Into each life some rain must fall,
Some days must be dark and dreary.
~Henry Wadsworth Longfellow
I hate it when something happens and old feelings are resurrected from what I thought were long buried.
The recent death of William Yau sent everyone reeling.
Parents felt the sharp pangs of fear gripping them. Brothers/sisters everywhere imagine or try to imagine what losing a sibling feels like. People sob, cry, rant and rave.
Then the unbelievable happens (at least for me). People start blaming the parents.
Why does it always have to be this way?
Don't they know that the parents are already going through hell?
Finding William dead doesn't bring closure in any form. It heralds a beginning of millions of seconds thinking, re-thinking about that day. It is the start of living, re-living the events of that fatal day.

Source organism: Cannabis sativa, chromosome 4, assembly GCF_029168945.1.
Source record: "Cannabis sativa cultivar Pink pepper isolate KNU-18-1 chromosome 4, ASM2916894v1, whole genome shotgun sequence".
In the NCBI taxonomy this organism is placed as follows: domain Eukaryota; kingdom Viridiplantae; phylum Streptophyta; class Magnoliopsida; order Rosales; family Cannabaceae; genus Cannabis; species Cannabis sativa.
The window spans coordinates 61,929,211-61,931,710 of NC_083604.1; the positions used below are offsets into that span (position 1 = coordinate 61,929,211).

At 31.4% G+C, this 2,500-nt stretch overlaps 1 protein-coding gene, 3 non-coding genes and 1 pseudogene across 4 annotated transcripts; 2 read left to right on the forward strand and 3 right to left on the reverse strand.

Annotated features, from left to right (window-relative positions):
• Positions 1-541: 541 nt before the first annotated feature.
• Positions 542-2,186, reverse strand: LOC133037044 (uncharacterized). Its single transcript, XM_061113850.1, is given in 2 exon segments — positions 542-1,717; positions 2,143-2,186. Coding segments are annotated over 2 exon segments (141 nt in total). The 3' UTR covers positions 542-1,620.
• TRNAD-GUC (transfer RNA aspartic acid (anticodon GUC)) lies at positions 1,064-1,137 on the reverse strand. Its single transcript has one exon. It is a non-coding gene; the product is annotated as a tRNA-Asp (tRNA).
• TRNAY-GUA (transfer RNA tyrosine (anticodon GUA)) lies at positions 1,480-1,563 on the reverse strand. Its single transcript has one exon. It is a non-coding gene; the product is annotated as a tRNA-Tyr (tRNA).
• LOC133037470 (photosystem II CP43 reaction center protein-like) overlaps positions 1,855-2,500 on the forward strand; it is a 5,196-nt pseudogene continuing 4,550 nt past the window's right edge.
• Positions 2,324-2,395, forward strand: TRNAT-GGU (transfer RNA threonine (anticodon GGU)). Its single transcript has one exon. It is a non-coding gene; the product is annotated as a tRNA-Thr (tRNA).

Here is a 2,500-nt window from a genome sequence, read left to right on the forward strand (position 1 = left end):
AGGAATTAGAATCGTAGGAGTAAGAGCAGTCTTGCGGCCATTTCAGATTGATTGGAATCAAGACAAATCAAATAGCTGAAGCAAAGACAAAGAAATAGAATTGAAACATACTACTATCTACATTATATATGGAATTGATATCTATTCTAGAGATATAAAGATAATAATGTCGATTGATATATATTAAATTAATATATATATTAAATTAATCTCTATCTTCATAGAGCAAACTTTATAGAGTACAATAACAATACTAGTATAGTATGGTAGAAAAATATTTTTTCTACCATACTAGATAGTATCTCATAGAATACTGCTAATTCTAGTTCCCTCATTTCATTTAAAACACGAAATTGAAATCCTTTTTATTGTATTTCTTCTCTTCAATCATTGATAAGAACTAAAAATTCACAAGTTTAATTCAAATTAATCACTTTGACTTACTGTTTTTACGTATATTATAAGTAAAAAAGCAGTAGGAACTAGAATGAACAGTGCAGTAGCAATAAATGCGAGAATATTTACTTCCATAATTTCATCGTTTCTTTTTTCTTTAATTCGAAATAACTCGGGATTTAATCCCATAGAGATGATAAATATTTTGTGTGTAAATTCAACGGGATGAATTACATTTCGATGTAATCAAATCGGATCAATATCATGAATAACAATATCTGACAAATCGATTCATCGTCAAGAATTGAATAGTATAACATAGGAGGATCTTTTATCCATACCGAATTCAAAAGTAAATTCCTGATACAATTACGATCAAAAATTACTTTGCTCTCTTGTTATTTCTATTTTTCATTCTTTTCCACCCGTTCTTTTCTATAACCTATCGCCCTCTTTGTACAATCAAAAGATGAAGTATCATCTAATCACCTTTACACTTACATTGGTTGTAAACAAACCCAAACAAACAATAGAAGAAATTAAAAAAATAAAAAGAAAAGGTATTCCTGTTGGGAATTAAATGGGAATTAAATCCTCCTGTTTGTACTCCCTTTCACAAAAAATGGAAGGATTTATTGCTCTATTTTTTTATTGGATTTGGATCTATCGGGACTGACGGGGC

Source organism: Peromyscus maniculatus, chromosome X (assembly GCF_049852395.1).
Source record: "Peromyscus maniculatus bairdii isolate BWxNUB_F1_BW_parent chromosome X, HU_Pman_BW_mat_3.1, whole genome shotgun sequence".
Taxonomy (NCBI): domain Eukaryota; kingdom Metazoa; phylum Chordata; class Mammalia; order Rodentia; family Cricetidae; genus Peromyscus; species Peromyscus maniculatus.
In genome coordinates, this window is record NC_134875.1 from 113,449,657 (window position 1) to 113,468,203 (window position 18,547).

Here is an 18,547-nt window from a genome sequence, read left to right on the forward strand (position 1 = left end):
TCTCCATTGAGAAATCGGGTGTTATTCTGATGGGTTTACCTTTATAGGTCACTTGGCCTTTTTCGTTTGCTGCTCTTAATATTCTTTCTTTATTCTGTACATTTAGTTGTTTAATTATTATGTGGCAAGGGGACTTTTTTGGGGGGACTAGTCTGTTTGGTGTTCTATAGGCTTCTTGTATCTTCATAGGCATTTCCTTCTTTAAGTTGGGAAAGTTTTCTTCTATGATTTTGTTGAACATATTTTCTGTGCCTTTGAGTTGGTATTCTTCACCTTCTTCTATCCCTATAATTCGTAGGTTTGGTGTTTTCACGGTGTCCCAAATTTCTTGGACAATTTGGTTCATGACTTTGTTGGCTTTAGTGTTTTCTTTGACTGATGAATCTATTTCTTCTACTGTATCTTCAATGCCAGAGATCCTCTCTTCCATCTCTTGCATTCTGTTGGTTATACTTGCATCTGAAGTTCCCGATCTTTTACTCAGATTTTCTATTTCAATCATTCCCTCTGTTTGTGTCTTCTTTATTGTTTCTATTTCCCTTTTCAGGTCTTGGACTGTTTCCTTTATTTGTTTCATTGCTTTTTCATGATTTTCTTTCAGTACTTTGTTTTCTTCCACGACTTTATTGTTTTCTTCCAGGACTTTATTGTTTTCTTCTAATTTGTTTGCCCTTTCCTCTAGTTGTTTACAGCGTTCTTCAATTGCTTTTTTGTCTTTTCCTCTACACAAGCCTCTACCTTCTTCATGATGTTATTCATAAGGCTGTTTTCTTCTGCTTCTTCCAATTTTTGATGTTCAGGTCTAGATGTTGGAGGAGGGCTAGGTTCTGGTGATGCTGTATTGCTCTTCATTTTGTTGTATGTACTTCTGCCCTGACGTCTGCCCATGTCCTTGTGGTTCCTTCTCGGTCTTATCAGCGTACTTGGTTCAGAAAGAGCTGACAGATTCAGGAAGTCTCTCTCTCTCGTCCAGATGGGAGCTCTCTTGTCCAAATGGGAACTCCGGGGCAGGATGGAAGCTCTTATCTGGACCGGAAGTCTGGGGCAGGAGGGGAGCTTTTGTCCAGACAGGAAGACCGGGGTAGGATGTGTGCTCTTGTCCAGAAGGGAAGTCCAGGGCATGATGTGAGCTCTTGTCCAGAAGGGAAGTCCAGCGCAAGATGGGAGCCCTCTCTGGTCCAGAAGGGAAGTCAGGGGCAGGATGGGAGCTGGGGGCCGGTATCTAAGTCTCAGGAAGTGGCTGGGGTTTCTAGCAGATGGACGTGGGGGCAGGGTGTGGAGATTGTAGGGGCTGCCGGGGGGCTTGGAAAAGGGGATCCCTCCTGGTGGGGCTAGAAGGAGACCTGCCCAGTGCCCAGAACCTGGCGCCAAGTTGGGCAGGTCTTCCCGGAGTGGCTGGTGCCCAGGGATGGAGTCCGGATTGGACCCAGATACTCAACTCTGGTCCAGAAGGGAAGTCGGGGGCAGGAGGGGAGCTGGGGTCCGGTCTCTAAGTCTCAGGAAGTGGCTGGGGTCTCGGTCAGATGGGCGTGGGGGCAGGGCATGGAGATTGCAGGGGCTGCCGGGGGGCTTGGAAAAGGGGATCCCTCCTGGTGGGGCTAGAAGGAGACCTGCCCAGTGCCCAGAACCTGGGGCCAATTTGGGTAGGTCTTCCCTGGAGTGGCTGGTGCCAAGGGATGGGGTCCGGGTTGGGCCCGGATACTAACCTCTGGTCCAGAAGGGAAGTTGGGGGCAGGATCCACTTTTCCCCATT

Even if any child died of natural causes, the parent still goes through the trauma of that day. Each painful memory runs through the mind at the speed of light. These thoughts criss-cross and overlap until sometimes one cannot know what is real anymore. It is unimaginable unless you have lost a child.
William's parents are grieving.
Why don't people just give them a nudge and say "take care"?
The excruciating pain of losing a child is enough, if you want to judge them.
So will you nudge or judge?